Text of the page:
Just go into rotate transform and right-click. We just want all of these values to be zero. Zero, tab, zero, tab, zero. And now that's correctly aligned so it can be made into a skydome. Over here in its parameters, change its type to skydome. Finally, let's rename it, let's call it ambient light. Let's see what that looks like. We'll execute another ActiveShade rendering.
And it's certainly working, it's just way too bright. In that Arnold light parameters, down in color intensity, we have intensity and exposure. Bring the exposure down to negative three. And now that's a pretty balanced amount of light coming in through the window. The exposure value needs to be so low because I have photometric values for the ceiling lights. And although this is not strictly photometrically accurate, it looks good in the final rendering.
That is to say that the amount of light coming from this skydome is less than it would be in the real world. And we're kind of playing a trick here with nature. But we're trying to achieve a certain look, and we're doing quite well in that regard because we got a convincing light coming from the outside of these windows. However, if we look a little bit deeper here, it's not quite right just yet. Let's go over to one of our ceiling lights and just temporarily disable it in its light properties.
Now we can see that the skydome is only coming from outside these windows. And because of that, we're not getting any illumination in the back here. I actually want this skydome to be an ambient light. I don't want it to have any directionality. And to accomplish that all I need to do is just disable its shadows. Reselect the ambient light, the Arnold skydome, and in its parameters, under shadow, disable cast shadows.
Now we have an even wash over all of the geometry. Of course, it's too intense. Let's bring the exposure down to its minimum value of negative five. And it's still a bit too much for bounce light. So let's bring the intensity down to 0.3. And that's our ambient illumination. If we wanted to, we could go deeper into this. In the contribution area, we could decide, for example, that we didn't want specular highlights from the ambient light. But I'll leave all those values at their defaults of one.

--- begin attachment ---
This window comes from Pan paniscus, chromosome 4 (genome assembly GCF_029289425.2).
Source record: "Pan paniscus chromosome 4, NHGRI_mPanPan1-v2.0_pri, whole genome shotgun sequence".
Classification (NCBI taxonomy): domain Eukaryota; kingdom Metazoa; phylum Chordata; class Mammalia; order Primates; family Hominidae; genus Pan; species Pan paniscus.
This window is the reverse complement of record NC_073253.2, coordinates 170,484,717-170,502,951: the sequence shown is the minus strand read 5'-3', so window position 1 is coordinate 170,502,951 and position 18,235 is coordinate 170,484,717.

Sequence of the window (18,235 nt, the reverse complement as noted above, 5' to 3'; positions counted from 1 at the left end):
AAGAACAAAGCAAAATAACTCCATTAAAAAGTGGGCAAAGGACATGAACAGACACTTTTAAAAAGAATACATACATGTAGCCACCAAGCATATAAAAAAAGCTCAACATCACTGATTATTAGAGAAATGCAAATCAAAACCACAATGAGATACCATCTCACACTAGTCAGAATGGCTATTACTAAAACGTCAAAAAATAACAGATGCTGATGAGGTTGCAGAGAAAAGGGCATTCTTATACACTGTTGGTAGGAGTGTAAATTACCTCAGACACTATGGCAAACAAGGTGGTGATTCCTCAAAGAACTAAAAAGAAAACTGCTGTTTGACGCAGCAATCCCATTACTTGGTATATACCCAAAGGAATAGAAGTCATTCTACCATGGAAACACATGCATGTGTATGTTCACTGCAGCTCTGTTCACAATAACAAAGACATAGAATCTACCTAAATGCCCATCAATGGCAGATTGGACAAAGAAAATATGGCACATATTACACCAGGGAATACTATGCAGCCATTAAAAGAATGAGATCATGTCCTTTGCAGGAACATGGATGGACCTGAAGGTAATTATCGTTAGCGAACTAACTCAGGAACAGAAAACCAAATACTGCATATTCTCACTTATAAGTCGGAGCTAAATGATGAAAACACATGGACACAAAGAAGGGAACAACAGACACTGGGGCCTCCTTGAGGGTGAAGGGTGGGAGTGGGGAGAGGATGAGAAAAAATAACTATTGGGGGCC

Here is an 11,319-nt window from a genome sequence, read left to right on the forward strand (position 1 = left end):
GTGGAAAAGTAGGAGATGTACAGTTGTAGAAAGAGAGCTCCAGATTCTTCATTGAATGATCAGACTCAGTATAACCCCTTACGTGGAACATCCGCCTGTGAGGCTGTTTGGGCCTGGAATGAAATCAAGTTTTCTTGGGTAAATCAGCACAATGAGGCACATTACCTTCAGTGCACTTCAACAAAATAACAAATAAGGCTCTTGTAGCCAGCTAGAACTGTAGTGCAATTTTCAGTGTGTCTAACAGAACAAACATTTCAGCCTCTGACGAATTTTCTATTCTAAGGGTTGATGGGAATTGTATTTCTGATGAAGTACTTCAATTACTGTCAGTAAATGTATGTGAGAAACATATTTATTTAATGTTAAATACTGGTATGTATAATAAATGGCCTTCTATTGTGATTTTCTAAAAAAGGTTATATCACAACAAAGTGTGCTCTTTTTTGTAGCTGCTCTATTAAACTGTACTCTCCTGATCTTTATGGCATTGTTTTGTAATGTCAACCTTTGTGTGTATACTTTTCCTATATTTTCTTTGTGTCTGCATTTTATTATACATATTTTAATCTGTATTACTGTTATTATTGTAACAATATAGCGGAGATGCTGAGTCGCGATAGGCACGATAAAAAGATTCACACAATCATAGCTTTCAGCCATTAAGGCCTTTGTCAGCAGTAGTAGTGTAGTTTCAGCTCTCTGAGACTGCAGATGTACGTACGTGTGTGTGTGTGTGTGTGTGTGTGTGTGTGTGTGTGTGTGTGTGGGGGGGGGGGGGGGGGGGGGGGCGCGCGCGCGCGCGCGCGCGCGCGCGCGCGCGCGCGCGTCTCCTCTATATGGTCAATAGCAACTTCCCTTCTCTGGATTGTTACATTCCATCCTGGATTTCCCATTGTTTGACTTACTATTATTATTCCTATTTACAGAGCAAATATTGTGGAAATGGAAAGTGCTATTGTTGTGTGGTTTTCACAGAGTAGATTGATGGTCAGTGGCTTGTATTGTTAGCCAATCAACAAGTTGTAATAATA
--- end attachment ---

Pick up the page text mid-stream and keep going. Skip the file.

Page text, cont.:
Let's re-enable our ceiling light. Select it and turn its light properties on. And we're getting closer. We have good coverage back here in the shadows, but we're not getting any of the strong directional illumination that we saw when the skydome had shadows. Well, I thought of that too. I've actually got another set of lights outside these windows that serve just that purpose. And in the layer explorer, we can see I've got a hidden layer, lights exterior.
Un-hide that, and we can select one of these lights and turn its properties on. And now that's providing the direct illumination from the window. So we have the artificial lighting from these photometric lights in the ceiling. We have a fake lighting from the environment, which is coming from these other photometric lights that are scaled quite large, actually. We can take a look at that, in the perspective, you dolly back. I've got those exterior lights very large and very far away to provide an even illumination through those windows.
OK, we're nearly finished. We've just got a couple other details. One is the color of these lights. The ones that I've previously set up have varying color temperatures. These ones from outside are at 6,500 kelvin. The interior artificial lights are at 4,800 kelvin. And let's take a look at my environment dialog. Go to rendering, exposure control or environment. I've got the camera set up to be 5,000, which is somewhere between those two values for a balanced look.